are failing vs. are failed !!

AlexFergie

Senior Member
Persian
I'm so confused about what to choose between option A and option C. both seem to be correct , but I guess option C is the most suitable alternative. Is it correct? Does the entire sentence follow the structure of passive ? or Low incomes as subject wants to say sth in an active voice !!!!!!!!

Low incomes ………………. along with high increase in prices.
a. are failing to get
b. are failing getting
c. are failed to get
d. has failed getting
 
  • PaulQ

    Senior Member
    UK
    English - England
    Low incomes ………………. along with high increase in prices.
    a. are failing to get
    b. are failing getting
    c. are failed to get
    d. has failed getting
    To me, none of them are idiomatic/correct.

    1. The idea of low incomes "getting along" [with something] is wrong.
    2. "with high increase in prices" is wrong - increases are not "high" they are steep, large, great, disturbing, etc... but not "high".
    3. "with high increase in prices" - "increase in prices" needs an article.

    Low incomes have failed to keep pace with the steep increase in prices.
     

    Loob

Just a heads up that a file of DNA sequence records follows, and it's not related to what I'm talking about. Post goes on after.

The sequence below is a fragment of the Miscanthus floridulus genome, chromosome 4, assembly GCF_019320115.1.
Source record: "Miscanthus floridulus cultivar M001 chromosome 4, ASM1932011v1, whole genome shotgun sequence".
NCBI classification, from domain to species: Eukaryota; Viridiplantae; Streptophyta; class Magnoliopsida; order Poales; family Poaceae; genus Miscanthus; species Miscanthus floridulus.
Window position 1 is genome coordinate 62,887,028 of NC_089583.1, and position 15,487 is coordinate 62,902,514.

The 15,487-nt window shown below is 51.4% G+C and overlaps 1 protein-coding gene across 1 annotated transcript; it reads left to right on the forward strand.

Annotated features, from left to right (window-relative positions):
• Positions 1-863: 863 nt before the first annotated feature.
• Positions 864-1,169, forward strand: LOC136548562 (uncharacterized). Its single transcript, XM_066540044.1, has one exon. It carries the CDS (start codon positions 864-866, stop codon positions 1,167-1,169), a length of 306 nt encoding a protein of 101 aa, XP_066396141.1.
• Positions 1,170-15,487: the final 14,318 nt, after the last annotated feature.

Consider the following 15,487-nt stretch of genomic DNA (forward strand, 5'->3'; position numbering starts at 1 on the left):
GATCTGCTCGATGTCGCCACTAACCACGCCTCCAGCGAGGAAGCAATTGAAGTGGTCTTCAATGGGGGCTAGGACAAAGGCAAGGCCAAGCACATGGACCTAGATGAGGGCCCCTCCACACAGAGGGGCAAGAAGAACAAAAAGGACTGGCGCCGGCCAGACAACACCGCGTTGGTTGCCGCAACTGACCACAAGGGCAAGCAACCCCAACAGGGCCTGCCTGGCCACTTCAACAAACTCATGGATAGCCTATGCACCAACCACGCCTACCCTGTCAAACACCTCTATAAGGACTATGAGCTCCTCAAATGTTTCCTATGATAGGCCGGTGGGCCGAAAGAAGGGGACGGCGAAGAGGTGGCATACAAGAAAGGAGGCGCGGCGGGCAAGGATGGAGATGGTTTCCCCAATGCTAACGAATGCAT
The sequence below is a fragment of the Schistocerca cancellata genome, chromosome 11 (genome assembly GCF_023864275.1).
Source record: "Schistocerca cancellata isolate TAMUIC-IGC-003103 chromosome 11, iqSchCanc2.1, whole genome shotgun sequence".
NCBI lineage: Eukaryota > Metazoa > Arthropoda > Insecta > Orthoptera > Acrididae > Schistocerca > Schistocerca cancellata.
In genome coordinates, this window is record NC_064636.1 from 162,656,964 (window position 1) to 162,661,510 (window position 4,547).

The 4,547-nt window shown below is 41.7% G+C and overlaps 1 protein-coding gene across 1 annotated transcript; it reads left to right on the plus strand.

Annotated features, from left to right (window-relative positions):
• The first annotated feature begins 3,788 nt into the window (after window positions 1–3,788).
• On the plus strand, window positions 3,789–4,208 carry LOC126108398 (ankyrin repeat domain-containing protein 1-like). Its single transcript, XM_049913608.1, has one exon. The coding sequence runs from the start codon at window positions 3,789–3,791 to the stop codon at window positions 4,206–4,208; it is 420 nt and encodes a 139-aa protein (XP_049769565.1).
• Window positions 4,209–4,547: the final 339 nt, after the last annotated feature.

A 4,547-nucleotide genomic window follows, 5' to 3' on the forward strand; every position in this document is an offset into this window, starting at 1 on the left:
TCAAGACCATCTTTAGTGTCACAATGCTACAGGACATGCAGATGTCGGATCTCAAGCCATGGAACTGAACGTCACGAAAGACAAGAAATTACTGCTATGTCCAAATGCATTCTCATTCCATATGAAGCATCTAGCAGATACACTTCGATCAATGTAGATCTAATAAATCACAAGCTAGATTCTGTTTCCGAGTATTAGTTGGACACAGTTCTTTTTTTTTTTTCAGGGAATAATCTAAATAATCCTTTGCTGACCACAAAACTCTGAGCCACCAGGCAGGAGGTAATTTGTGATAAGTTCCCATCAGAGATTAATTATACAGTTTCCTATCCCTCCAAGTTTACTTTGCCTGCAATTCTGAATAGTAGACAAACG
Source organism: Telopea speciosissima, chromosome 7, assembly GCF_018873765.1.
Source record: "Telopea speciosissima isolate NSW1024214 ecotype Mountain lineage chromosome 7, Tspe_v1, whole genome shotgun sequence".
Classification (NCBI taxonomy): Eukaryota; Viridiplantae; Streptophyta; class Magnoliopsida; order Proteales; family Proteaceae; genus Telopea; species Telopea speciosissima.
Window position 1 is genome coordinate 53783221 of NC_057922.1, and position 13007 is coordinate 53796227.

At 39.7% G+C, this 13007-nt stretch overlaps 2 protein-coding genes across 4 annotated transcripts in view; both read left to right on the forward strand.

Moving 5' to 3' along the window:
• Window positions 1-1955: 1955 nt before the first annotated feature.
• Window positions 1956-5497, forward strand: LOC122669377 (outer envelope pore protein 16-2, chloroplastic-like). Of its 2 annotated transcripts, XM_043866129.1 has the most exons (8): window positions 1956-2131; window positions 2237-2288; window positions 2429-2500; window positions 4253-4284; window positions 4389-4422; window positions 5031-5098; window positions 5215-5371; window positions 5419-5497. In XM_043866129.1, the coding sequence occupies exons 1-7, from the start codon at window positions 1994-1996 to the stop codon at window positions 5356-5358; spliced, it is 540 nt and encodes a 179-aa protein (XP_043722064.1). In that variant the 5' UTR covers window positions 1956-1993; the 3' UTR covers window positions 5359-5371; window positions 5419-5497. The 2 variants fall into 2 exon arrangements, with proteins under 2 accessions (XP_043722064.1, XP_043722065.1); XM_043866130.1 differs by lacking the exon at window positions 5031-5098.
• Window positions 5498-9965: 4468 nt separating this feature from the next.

Senior Member
    English UK
    I agree with Paul.
    Option a. works grammatically*, but none of the options make sense:(

    * assuming high increase in prices is an error for high increases in prices / the high increase in prices.
     

    AlexFergie

    Senior Member
    Persian
    To me, none of them are idiomatic/correct.

    1. The idea of low incomes "getting along" [with something] is wrong.
    2. "with high increase in prices" is wrong - increases are not "high" they are steep, large, great, disturbing, etc... but not "high".
    3. "with high increase in prices" - "increase in prices" needs an article.

    Low incomes have failed to keep pace with the steep increase in prices.
    thanks a lot for your great explanation:thank you::thank you:
     

    Wordy McWordface

    Senior Member
    SSBE (Standard Southern British English)
    The sentences you are quoting from this booklet all seem to be incorrect in some way. Even the technically correct ones sound odd and unidiomatic. Do you really have to use this booklet? You cannot learn a language from such poor examples of English.
     

    PaulQ

    Senior Member
    UK
    English - England
    It's worth noting that "to get along with [noun phrase]" = to tolerate [noun phrase] well; to have a casual bond with [noun phrase]:

    A: "I detest John! He never listens to anything I say. What do you think of him?"
    B: "Oh! I'm surprised - I get along with him. I think he's amusing."
     

    PaulQ

    Senior Member
    UK
    English - England
    Please explain, Paul, how the three verbs (?) become 'noun phrases'.
    It's worth noting that "to get along with [noun phrase]" = to tolerate [noun phrase] well; to have a casual bond with [noun phrase]:
    This may be clearer as

    "It's worth noting that "to get along with <insert noun phrase>" = to tolerate <insert noun phrase> well; to have a casual bond with <insert noun phrase>."
     
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